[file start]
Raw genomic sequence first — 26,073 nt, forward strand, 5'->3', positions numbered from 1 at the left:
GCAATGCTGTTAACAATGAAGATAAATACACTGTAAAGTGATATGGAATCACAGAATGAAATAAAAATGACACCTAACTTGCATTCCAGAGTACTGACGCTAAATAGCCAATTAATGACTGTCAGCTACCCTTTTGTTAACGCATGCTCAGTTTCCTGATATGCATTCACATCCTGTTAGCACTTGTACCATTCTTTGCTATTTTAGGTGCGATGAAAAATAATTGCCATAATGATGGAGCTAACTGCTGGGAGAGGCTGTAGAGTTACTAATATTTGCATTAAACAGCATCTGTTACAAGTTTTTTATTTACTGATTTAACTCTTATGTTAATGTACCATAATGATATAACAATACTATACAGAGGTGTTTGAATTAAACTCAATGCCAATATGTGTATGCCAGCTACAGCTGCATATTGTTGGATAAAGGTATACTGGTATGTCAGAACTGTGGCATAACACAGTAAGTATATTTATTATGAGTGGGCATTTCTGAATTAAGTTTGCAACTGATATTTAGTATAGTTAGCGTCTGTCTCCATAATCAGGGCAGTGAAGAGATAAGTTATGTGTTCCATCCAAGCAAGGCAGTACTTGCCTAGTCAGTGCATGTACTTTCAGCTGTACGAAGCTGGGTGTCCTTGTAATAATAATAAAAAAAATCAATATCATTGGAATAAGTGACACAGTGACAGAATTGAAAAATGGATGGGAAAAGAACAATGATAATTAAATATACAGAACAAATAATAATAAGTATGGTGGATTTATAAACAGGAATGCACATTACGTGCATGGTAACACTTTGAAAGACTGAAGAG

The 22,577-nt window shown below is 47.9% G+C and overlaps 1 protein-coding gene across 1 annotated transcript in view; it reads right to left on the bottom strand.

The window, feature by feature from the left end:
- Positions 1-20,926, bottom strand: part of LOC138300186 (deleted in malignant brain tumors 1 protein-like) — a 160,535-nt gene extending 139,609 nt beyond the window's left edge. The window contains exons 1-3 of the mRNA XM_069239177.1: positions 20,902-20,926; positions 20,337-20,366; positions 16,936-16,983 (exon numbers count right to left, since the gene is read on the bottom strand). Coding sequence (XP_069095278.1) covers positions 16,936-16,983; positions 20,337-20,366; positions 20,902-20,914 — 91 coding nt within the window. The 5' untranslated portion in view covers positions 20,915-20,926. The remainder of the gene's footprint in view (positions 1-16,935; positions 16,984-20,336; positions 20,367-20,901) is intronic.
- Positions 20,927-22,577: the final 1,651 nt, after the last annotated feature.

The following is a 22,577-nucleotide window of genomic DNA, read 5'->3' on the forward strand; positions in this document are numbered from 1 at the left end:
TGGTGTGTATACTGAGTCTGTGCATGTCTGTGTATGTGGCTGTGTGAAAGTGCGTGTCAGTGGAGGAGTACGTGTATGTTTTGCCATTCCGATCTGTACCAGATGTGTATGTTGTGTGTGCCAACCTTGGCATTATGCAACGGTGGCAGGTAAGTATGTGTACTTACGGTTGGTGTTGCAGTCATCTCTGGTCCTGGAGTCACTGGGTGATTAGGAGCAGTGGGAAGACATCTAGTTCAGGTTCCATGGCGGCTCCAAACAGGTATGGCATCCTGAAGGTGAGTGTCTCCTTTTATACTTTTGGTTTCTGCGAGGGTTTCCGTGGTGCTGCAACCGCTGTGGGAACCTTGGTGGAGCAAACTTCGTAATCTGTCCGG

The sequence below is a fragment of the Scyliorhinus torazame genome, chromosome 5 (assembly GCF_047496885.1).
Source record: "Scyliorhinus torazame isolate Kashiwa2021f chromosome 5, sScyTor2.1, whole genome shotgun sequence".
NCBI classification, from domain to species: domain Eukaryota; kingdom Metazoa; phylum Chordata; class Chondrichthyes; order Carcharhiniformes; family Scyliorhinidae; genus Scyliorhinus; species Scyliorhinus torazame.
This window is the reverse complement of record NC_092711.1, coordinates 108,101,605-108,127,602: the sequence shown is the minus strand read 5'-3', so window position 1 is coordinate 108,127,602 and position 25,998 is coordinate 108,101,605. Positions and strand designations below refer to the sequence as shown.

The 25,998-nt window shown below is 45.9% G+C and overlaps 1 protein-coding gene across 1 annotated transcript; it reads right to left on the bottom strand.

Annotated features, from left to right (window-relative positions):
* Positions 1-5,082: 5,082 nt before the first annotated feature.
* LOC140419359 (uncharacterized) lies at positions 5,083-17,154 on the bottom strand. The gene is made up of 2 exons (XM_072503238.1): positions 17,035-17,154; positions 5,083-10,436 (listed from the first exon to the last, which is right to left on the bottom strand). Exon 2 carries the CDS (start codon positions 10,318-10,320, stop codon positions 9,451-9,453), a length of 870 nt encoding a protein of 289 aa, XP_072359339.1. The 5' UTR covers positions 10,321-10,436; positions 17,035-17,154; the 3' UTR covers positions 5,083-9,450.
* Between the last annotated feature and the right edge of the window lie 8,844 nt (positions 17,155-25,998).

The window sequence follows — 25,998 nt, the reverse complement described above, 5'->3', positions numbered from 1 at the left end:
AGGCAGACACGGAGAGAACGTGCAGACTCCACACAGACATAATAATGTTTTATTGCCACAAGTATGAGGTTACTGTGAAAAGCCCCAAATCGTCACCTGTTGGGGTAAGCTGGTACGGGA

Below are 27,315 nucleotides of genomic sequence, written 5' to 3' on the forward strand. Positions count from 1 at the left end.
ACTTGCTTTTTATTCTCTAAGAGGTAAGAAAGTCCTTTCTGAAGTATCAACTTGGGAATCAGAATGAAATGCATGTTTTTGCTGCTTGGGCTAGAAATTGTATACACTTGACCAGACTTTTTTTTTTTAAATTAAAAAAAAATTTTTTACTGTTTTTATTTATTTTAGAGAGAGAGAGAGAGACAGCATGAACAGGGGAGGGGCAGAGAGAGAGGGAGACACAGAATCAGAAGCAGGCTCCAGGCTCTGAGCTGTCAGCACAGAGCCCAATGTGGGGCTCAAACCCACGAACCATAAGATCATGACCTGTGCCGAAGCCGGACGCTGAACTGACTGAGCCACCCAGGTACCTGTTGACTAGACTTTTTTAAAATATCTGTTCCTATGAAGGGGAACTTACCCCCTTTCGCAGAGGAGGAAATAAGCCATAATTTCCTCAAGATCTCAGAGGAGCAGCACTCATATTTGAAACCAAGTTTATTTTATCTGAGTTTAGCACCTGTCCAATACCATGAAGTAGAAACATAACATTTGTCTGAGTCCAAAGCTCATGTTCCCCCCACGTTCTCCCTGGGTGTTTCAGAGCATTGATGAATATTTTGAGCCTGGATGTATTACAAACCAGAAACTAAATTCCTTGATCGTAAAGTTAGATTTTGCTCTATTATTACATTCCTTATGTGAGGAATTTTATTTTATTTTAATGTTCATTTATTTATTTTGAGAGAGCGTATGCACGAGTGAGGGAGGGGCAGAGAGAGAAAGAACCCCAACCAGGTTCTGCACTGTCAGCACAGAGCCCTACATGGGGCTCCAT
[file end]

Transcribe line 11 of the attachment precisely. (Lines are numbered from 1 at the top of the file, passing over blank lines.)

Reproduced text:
NCBI classification, from domain to species: domain Eukaryota; kingdom Metazoa; phylum Chordata; class Chondrichthyes; order Carcharhiniformes; family Scyliorhinidae; genus Scyliorhinus; species Scyliorhinus torazame.